Did I get your attention?
Alvin Schwartz gave me nightmares at ten years old, and at 23, Scary Stories to Tell in the Dark still makes me want my mommy. The illustrations – done by Stephen Gammell – are even enough to make one sleep with the light on. I recently discovered the boyfriend’s 25th Anniversary Edition when he said he finally, “remembered to bring my book of scary stories we used to read when I was a kid!” during our trip to the Poconos. Turns out, it’s the same book I used to read (and listen to on tape) with friends, curled up in a corner of the library during recess or after school.
The Hearse Song was our favorite – and we memorized every line, of course – but nowadays, the book (and its 2 sequels) probably wouldn’t go over well with most parents, with lines like:
“A big green worm with rolling eyes
Crawls in your stomach and out your eyes.
Your stomach turns a slimy green,
And pus pours out like whipping cream.”
I probably shouldn’t have eaten before writing this post.
“Hey kids! Who wants to sing about decomposition?”
“Oooooh! Me! Me!”
How about the story of a slightly deformed young boy with a bent shovel, who discovers the toe of a man that was apparently buried in their garden, then gives the toe to his mother who puts in in their soup for supper? Now while I might read something like this to my child before bedtime, with some hot chocolate and a nightlight, most parents probably wouldn’t.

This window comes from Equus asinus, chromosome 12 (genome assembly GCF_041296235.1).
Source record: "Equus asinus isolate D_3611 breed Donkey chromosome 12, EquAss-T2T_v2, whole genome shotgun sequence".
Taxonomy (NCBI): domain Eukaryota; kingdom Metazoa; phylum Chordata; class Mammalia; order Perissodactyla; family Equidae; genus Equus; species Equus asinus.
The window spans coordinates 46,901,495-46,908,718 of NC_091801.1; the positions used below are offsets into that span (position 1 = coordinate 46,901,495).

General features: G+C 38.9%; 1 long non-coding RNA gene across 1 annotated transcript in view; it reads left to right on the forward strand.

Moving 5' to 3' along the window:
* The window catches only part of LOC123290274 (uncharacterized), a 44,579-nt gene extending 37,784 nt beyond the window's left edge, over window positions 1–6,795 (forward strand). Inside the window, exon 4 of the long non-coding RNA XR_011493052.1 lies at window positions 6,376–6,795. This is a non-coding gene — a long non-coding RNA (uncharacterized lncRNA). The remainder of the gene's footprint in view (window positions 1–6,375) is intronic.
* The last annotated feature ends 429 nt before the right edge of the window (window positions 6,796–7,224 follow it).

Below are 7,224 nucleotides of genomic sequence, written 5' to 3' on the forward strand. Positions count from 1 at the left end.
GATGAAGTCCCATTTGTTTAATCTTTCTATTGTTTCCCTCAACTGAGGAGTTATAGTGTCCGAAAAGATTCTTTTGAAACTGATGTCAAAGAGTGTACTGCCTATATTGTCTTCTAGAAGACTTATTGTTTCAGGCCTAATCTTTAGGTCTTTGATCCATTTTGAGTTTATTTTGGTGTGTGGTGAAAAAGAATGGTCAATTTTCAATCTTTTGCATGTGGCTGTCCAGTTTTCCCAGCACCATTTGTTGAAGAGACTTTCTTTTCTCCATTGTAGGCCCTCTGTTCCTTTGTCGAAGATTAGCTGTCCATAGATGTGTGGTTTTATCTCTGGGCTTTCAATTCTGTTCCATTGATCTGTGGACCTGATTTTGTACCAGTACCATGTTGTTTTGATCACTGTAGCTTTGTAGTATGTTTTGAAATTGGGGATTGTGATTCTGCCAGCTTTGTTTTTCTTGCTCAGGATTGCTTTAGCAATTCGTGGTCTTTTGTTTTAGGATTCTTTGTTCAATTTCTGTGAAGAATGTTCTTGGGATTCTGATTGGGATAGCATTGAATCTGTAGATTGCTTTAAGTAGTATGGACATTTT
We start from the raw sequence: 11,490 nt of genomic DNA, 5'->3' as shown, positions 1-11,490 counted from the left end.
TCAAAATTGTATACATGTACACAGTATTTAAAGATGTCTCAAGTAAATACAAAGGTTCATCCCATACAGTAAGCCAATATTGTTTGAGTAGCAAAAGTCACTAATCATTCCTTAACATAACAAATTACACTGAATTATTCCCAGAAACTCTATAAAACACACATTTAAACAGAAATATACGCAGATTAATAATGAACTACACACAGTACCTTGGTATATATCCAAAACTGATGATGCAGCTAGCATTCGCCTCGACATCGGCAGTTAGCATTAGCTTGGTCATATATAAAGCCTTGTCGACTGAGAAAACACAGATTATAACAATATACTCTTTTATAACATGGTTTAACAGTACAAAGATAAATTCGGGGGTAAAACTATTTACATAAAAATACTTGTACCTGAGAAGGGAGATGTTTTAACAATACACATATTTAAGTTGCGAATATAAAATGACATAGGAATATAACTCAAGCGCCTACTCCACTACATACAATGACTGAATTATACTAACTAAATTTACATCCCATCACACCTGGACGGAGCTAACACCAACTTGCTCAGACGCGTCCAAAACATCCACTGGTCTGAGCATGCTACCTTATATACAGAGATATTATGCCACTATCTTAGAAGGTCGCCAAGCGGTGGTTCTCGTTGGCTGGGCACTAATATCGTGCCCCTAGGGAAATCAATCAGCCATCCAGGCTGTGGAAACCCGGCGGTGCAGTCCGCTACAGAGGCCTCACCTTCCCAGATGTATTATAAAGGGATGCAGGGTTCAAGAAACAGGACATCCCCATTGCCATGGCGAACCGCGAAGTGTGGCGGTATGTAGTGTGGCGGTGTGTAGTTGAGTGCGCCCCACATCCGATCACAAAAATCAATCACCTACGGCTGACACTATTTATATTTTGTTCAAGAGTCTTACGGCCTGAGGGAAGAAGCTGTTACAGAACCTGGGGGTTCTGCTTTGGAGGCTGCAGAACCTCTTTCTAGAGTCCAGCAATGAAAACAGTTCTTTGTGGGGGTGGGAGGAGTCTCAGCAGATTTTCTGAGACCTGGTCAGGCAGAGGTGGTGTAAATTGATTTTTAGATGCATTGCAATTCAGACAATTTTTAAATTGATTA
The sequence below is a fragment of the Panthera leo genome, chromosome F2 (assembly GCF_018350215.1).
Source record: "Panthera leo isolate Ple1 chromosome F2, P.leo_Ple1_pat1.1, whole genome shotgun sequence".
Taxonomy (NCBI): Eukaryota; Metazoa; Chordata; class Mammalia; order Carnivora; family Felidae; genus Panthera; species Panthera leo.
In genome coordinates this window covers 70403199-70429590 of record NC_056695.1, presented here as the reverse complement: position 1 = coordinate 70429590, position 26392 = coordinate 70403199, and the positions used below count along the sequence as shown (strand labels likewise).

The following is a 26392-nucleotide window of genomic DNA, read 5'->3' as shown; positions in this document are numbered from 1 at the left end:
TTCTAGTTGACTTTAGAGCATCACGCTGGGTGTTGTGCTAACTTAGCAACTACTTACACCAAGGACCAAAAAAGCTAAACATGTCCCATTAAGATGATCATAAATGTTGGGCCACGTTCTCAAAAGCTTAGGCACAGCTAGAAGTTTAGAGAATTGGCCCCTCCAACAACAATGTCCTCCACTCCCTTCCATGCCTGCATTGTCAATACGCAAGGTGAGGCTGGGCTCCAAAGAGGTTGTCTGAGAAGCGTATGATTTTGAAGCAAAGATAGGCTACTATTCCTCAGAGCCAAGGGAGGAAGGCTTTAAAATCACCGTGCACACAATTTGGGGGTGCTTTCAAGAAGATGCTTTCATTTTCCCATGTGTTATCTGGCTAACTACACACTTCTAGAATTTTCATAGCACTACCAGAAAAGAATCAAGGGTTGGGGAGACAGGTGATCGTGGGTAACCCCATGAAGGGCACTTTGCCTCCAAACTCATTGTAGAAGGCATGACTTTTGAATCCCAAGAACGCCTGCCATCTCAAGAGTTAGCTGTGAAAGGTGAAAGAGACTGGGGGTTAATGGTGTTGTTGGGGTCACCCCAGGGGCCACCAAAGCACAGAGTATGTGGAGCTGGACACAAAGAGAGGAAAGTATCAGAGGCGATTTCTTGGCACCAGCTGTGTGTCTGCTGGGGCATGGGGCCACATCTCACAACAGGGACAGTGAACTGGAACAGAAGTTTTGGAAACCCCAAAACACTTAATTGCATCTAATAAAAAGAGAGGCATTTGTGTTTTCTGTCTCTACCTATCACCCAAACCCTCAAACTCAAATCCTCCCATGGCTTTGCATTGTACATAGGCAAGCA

One of my favorites was always “Me Tie Dough-ty Walker”, the story of a boy and his dog who spend a night in a haunted house, where every night it was said that a bloody head fell down the chimney (not too scary, right?). I think I was more terrified by the fact that the dog could talk.
“For a while nothing happened. But a little after midnight he heard someone singing softly and sadly off in the woods. The singing sounded something like this:
‘Me tie dough-ty walker!’
‘It’s just somebody singing,’ the boy told himself, but he was frightened.
Then his dog answered the song! Softly and sadly, it sang:
‘Lynchee kinchy colly molly dingo dingo!'”
My God, never mind the fact that a bloody head is about to fall down the chimney, or what lynchee kinchy wolly molly dingo wingo means…THAT DOG JUST TALKED!
And as terrifying as these stories are, they are a sentimental part of my childhood (and the illustrations would make some amazing tattoos). I suggest picking up a copy of this book and reading it (not necessarily to your children) around a bonfire or in the dark with a flashlight and a bottle of booze.
And with that, I leave you with The Hearse Song. Memorize. Enjoy. Sing it to the kids who won’t get off your lawn.